|ANNE WANNER'S Textiles in History / book reviews, articles|
Die Paramentenstickereien der Schwestern vom neuen Kinde Jesus aus Aachen und Simpelveld 1848-1914
by Petra Hesse, München 2001, in german,
362 pages, 228 bw and 54 coloured photographs
ISBN - 3-925801-28-6
Editio Maris, wissenschaftlicher Verlag
detail from dalmatic, Speyer, Hohe Domkirche, 1870, (cat.no.83)
|Part of the book's english
The sisters of the Poor Infant Jesus were pioneers for embroidery of ecclesiastical ornaments and vestments inspired by the Middle Ages in Germany. Stimulated by Andreas Fey, the brother of the Order's foundress, they established the first German workshop for church embroideries according to medieval models in Aachen in 1848. This workshop soon developed into an institution at a high level of technical and artistic supraregional importance. Since there was an important demand for correctly-styled ecclesiastical ornaments and vestments during the mid-19th century in the numerous churches that had been newly built or restored in the style of the Middle Ages, the Congregation of the Sisters also established embroidery workshops in their branches of Cologne, Landstuhl, Doebling near Vienna and Echternach. During the Kulturkampf (the struggle from 1872 to 1887 between Church and State under Bismarck), when the workshops of Aachen and Cologne had to be given up, embroidery workshops were also founded in Brussels, Nancy, Southam in England as well as in the newly built Mother House in Simpelveld in the Netherlands.
Brüderich, St.Petrus, cross of chasuble, 1873 (cat.no. 26)
|Each workshop was the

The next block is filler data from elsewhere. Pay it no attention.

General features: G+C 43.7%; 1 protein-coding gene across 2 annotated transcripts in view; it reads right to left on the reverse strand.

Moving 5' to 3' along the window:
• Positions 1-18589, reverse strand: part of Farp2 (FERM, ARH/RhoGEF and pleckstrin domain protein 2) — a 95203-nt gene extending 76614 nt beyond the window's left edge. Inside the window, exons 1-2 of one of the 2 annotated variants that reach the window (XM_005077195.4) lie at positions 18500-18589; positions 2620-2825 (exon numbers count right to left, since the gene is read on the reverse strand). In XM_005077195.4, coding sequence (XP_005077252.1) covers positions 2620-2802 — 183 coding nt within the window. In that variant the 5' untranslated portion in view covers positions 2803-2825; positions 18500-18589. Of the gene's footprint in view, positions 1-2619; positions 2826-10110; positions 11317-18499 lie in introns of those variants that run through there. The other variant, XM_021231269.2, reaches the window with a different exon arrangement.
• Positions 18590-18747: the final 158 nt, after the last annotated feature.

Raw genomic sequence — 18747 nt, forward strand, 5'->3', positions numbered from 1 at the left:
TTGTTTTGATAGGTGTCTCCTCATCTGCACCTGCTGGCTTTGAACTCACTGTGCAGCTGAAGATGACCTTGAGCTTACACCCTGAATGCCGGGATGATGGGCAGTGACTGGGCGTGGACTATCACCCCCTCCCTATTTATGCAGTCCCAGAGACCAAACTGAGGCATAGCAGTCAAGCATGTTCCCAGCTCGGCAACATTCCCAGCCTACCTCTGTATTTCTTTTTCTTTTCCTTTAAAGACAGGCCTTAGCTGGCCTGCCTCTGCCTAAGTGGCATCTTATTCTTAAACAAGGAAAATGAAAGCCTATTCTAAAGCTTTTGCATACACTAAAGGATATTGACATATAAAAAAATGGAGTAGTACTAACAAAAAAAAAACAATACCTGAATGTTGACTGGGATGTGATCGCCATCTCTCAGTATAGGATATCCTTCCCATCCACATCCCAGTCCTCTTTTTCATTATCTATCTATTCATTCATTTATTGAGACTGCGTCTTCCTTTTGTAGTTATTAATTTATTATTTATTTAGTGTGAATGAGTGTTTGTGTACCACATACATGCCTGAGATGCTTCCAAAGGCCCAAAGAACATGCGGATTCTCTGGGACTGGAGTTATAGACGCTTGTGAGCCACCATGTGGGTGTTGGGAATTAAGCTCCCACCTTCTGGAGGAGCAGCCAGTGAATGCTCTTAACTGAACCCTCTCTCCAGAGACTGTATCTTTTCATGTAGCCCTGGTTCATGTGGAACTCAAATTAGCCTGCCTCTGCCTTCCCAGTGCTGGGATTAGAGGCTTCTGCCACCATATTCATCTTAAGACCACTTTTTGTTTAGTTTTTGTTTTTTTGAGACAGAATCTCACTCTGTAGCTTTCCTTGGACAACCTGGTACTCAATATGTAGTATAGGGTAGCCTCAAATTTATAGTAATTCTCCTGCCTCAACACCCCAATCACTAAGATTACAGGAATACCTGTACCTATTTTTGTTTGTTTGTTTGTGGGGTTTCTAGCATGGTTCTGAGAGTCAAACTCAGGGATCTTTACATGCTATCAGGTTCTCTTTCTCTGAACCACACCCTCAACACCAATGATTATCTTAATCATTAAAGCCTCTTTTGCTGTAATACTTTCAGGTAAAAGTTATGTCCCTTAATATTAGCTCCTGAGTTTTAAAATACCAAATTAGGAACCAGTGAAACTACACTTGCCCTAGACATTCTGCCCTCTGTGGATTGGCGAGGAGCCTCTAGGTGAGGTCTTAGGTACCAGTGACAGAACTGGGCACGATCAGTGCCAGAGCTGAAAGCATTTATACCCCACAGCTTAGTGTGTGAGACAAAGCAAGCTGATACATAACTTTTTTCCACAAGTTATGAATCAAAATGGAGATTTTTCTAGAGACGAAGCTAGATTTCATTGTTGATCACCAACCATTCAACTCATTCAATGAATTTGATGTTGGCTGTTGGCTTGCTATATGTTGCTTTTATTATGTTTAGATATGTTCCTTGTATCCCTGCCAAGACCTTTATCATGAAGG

responsibility of a directress who was responsible for
the planning of operations and for the training of the
embroideresses. Wheras the gifted embroideresses
performed the demanding embroidery of figures, less
talented sisters or orphans, who were in the care of the
Congregation's charitable institutions, were responsible
for the easy tasks. A few exceptional embroideresses have
come down to us in written sources.
The practical training of the embroideresses was effected according to medieval standards. All works being hand-made, the time expended for the production of ecclesiastical ornaments and vestments was relatively significant, which inevitably had consequences for prices. The high prices were also due to the valuable material, which was obtained only from the most renowned firms.
The main customer was the Catholic Church, whose position had strengthened again in the second half of the 19th century, especially in the Rhinelands. Orders came from parishes, religious orders, congregations and seminaries from all over Germany and from abroad. Important customers were also the Rhenish and Westphalian aristocracy and the bourgeoisie that became wealthy in the 19th century, as well as Catholic societies and brotherhoods that were founded in great number at that time. Contact with clients was established by way of personal relations or by means of the many exhibitions at which the Sisters were represented with selected ecclesiastical ornaments and vestments.
The embroidery of the Sisters of the Poor Infant Jesus is characterised by a wealth of iconography with almost exclusively religious content, which deliberately continues traditional themes and motifs. In accordance with the educational mission that sacred art aimed to fulfil in historicism, the iconographic programmes are carefully considered in theological respects, and they are related thematically to both the liturgical function of the ecclesiastical ornaments and vestments as well as to Marian piety and the veneration of saints and the Eucharist , which were revivied at that time.
Apart from the figurative representations, on most of the ecclesiastical ornaments and vestments, there are inscriptions that imitate - almost without exception - Gothic minuscule and majuscule characters, and that underline and specify the theological intention of the iconographic programmes.
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